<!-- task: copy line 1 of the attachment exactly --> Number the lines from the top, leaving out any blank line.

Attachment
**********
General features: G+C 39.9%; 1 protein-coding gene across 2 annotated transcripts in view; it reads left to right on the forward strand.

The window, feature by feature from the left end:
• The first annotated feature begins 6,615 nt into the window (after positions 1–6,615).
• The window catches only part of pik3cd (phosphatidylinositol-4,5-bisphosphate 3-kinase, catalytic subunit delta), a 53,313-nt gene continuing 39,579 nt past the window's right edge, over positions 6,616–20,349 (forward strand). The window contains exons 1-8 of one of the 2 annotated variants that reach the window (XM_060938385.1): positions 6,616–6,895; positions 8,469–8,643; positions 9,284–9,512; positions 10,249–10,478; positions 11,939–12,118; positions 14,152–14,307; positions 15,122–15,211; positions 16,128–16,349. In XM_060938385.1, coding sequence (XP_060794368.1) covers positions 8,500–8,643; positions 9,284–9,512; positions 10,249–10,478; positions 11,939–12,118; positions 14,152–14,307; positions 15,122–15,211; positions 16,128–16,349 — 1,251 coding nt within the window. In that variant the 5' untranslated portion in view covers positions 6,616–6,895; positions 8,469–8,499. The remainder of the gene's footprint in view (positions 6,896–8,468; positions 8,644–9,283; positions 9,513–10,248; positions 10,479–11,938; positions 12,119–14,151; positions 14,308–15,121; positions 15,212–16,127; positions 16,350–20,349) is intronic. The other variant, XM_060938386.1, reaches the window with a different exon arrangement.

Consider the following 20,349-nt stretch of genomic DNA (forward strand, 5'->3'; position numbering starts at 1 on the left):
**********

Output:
General features: G+C 39.9%; 1 protein-coding gene across 2 annotated transcripts in view; it reads left to right on the forward strand.